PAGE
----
• How much you’re taking
  • How long you’ve been on it
  • Whether or not you’re experience any side effects
  • Has there been any improvement in your condition 

If you’ve had electroshock therapy or any other surgeries.

This is usually a last resort, but many people suffering from OCD may undergo electroconvulsive therapy. Although popular films and novels have portrayed electroconvulsive therapy as radical and dangerous, it’s now classified as a safe (albeit extreme) procedure with noticeable benefits. 

Other procedures include deep-brain stimulation and vagus nerve stimulation which have been known to show improvements in people with OCD. However, since the literature on ECT contains many grey areas, it’s difficult to predict what effect it will have on your life insurance premiums. 

Since every life insurance company views ECT differently, if you’ve had electroconvulsive therapy or other procedures for your OCD, try to find a company with a history of keeping an open mind.

Whether or not you’re seeing a psychiatrist, and if so, how often?

Seeing a psychiatrist or therapist is beneficial to all kinds of people. Whether they’re suffering from a mental illness or not, and it is especially helpful to people suffering from OCD. Psychiatry is necessary to help people understand the full extent of their condition. It’s great for giving them the tools to cope with it. 

Life insurance companies want to make sure you’re doing everything to deal with your situation. Seeing a psychiatrist/therapist may improve your rates.    

If you’ve had suicidal thoughts or behaviors.

As previously stated, the main reason why life insurance companies are so wary about taking on clients with OCD is that OCD patients have a higher risk of suicide. These companies want to make as few payouts as possible. The risk of suicide is a big factor in their rating systems. 

Unfortunately, suicidal ideations (fantasies of commiting suicide) will not bode well for your premiums, and suicide attempt may get you denied coverage immediately. Since one of the symptoms of OCD may consist of a preoccupation with the thought of doing dangerous or erratic actions, it can be difficult to determine. Talk with your psychiatrist about this to get the best insight before applying for life insurance.     

If you’ve required hospitalization for your OCD.

Finally, your life insurance agent will need to know if you’ve ever been hospitalized due to your condition. Many people with OCD may find that they’re losing control of their lives and need the assistance of a mental health facility. If you have been hospitalized, explain how long ago it was, why exactly you were hospitalized and how long you were there.   

What Can You Do To Get Better Rates for Life Insurance with Obsessive Compulsive Disorder (OCD)?

Now, let’s go over some ways you can get the best life insurance premiums while suffering from OCD.

Manage OCD as Well as Possible

It’s in you and your budget’s best interest to handle your OCD as best you can. It’s not going to be easy, but there are tools available to help. 

  • Therapy: As stated, therapy is one of the best ways to deal with your OCD. Many people speak with a therapist. From those suffering from severe mental disorders, to people who simply need some assistance trekking through this difficult life.
  • Medication: Another great way to improve your mental health. Taking multiple types of pills may make life insurance companies wary, considering the possibilities of side effects. Taking a prescribed medication can significantly soften your OCD symptoms. It also shows life insurance companies that you’re being proactive about your condition.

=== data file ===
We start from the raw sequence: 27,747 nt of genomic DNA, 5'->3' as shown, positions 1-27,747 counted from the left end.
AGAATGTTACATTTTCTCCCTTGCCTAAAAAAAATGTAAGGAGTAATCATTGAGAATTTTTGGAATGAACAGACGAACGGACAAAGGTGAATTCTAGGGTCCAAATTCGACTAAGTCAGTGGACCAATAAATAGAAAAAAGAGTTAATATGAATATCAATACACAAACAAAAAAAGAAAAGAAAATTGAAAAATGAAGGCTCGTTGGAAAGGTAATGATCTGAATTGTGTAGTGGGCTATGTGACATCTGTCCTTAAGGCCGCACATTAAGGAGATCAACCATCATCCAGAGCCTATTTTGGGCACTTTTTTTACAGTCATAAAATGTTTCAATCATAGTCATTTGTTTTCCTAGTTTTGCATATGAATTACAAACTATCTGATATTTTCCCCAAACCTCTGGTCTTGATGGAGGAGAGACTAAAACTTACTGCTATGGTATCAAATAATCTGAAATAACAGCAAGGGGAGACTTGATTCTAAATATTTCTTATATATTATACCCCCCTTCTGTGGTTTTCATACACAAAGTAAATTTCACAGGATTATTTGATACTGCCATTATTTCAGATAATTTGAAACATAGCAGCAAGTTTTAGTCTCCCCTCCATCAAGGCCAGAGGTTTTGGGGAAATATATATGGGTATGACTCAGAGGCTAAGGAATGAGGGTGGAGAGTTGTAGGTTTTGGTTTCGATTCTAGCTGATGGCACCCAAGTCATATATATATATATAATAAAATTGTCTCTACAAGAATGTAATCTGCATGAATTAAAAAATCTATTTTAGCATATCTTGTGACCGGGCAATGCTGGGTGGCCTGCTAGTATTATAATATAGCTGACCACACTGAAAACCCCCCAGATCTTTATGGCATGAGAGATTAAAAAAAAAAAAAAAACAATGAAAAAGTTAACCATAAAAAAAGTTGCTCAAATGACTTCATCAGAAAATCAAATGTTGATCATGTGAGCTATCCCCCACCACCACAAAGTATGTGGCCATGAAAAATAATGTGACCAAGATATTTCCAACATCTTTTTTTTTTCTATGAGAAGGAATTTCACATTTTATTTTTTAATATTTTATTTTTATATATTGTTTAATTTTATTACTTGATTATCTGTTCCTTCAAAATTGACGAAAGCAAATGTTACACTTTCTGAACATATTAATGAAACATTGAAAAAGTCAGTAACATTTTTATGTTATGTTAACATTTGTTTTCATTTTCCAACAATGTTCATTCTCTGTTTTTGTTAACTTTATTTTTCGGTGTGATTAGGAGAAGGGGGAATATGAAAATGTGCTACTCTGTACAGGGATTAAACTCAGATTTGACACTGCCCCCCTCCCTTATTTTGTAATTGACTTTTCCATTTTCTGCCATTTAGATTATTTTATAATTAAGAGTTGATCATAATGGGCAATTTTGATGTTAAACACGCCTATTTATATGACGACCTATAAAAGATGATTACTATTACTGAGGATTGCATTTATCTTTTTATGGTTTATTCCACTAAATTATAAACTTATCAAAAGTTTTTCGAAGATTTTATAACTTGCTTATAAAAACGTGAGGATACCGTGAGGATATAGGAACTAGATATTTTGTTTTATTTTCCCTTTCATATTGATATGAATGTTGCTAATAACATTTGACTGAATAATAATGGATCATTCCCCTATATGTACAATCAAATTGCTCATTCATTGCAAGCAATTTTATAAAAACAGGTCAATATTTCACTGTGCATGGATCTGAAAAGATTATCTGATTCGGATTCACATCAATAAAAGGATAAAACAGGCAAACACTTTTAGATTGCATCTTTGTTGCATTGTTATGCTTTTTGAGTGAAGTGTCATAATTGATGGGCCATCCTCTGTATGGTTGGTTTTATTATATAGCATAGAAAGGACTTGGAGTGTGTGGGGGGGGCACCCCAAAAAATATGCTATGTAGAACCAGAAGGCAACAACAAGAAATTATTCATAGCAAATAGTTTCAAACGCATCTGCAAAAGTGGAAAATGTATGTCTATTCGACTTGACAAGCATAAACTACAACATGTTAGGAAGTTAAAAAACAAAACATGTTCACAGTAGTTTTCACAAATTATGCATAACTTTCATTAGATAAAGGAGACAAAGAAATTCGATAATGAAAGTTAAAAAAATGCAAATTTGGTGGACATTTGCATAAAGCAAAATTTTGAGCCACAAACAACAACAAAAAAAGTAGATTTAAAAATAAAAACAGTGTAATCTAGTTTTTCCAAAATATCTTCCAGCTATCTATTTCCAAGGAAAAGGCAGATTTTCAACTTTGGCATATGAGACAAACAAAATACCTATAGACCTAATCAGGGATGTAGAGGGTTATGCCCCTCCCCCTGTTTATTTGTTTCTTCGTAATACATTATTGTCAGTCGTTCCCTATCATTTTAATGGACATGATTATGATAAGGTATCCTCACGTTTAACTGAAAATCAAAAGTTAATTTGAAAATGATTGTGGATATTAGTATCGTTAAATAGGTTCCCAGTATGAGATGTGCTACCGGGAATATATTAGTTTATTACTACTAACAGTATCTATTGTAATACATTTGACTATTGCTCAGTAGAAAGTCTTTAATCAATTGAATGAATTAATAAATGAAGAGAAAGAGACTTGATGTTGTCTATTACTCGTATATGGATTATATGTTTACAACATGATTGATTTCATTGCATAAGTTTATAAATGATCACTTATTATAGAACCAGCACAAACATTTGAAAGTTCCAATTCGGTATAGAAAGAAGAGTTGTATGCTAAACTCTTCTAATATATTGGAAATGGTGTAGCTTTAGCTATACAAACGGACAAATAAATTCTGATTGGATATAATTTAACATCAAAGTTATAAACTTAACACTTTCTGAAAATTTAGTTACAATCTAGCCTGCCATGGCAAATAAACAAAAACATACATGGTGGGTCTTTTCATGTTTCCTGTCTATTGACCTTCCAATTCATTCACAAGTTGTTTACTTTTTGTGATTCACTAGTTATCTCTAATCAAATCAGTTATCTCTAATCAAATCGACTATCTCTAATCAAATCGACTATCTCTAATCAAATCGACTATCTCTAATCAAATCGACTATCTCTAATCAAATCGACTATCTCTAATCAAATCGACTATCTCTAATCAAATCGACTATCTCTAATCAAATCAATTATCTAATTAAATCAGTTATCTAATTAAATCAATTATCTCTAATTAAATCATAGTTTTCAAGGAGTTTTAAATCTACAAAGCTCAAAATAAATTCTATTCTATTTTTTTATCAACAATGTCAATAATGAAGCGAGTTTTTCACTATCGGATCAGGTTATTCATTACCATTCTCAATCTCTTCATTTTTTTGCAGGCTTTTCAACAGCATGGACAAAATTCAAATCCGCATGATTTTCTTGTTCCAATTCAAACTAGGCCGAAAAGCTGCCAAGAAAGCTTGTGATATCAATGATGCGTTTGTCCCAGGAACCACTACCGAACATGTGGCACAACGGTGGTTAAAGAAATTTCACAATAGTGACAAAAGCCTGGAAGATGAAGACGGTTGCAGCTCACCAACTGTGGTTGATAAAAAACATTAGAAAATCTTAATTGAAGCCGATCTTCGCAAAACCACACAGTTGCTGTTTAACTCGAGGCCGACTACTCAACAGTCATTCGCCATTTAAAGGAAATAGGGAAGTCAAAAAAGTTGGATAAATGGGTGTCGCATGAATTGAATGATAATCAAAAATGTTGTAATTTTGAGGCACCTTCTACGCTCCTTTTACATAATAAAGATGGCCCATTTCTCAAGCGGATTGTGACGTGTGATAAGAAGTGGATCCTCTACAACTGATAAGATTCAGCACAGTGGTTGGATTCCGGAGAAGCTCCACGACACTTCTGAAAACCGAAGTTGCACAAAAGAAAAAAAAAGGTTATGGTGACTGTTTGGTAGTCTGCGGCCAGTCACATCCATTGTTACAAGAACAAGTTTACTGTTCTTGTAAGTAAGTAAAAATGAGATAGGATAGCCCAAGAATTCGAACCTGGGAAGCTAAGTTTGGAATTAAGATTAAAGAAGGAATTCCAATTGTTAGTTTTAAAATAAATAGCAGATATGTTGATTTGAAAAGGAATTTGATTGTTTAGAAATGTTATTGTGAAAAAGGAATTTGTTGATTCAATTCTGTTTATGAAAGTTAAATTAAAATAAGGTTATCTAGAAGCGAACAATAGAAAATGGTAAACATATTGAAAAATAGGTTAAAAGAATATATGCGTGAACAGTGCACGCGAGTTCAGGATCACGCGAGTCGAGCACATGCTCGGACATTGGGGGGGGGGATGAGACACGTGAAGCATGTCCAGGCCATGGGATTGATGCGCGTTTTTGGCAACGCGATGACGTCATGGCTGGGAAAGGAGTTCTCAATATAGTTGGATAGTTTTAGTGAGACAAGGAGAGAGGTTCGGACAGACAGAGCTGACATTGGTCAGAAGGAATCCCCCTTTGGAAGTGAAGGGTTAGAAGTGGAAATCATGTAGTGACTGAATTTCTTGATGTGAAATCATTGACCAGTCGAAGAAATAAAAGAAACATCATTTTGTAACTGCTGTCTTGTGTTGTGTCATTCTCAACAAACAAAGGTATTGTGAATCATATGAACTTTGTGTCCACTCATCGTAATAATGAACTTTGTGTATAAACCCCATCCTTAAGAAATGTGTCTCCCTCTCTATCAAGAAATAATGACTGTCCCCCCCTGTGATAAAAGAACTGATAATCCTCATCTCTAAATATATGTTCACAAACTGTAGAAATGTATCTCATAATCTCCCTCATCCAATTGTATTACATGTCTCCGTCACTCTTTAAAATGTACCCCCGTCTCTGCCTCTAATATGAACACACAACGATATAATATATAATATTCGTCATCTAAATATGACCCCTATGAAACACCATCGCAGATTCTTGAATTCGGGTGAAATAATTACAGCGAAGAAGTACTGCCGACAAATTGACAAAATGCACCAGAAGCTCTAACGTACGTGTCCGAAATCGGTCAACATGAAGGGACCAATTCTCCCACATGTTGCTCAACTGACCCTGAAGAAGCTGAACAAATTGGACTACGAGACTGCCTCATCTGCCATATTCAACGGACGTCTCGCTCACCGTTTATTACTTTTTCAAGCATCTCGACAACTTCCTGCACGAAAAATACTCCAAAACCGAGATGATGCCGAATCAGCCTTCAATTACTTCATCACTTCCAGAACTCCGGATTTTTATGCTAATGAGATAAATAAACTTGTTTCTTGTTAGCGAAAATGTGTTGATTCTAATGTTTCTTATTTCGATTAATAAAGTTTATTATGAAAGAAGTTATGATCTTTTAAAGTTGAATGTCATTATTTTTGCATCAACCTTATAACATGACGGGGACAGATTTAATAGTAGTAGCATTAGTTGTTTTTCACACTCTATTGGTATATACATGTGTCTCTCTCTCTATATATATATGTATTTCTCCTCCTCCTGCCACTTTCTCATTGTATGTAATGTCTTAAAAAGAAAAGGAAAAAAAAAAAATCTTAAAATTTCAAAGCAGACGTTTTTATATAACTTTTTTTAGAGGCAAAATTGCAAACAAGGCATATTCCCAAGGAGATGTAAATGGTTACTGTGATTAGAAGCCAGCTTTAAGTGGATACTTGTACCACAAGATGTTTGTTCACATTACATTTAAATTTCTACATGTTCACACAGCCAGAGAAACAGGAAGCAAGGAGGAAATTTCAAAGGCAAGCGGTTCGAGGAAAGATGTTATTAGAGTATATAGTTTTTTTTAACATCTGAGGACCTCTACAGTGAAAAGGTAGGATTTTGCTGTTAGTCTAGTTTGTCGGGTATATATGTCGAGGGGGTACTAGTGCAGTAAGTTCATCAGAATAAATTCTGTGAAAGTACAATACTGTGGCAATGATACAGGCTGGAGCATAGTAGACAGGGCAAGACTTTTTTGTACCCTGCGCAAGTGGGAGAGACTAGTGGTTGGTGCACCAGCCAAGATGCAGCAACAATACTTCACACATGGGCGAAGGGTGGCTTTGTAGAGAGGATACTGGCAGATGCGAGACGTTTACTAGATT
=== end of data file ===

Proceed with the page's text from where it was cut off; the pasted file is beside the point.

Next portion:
Take Care of Yourself Otherwise

Your OCD is obviously not the only defining aspect about you. Handling mental illness means taking care of yourself as a full and multidimensional individual.

  • Develop your career: One of the many things that can give you satisfaction in life is your career. Try to find a line of work that fulfills you without overburdening you. 
  • Find a community: Communities give people a great support structure. Self-reliance is critical but nobody can do it alone. Try and find a group of people you trust and feel comfortable with. 
  • Diet and exercise: Lastly, your physical health is incredibly important as well. Diet and exercise will help you feel better about yourself, improve your well-being and even give you an edge over your mental illness as well.

Work With Your Agent When Applying for Life Insurance with Obsessive Compulsive Disorder (OCD)

Remember, your agent is not out to get you. Your agent wants to get you the best rates possible. But, they can only help you if you give them all of the necessary information about your condition. 

Disclose as much about your OCD as you can to your agent. This lets them do their work to find the most favorable companies. Also, remember to keep them up-to-date on your health. If your condition improves, you could be eligible for reduced rates.

Try Alternative Policies

Unfortunately, even if you do everything in your power to manage your condition, many people with OCD are denied outright. There’s a good chance that if you have OCD, you’ll still be able to get standard or slightly sub-standard ratings.

However, if you prefer, you can get alternative life insurance policies. Such as, burial life insurance or guaranteed issue life insurance. These policies may be more expensive and contain fewer benefits. But, you won’t have to take a medical exam of any kind.

People suffering from OCD often live with severe emotional distress. Feeling controlled by thoughts and impulses on a constant basis is a lot to deal with.

Plus, trying to find affordable life insurance with this mental illness is an additional burden. However, just as Obsessive Compulsive Disorder (OCD) doesn’t have to dictate your life, OCD doesn’t have to prevent you from getting good life insurance coverage. By taking proactive measures and working with your life insurance agent, you can get a policy that works for you.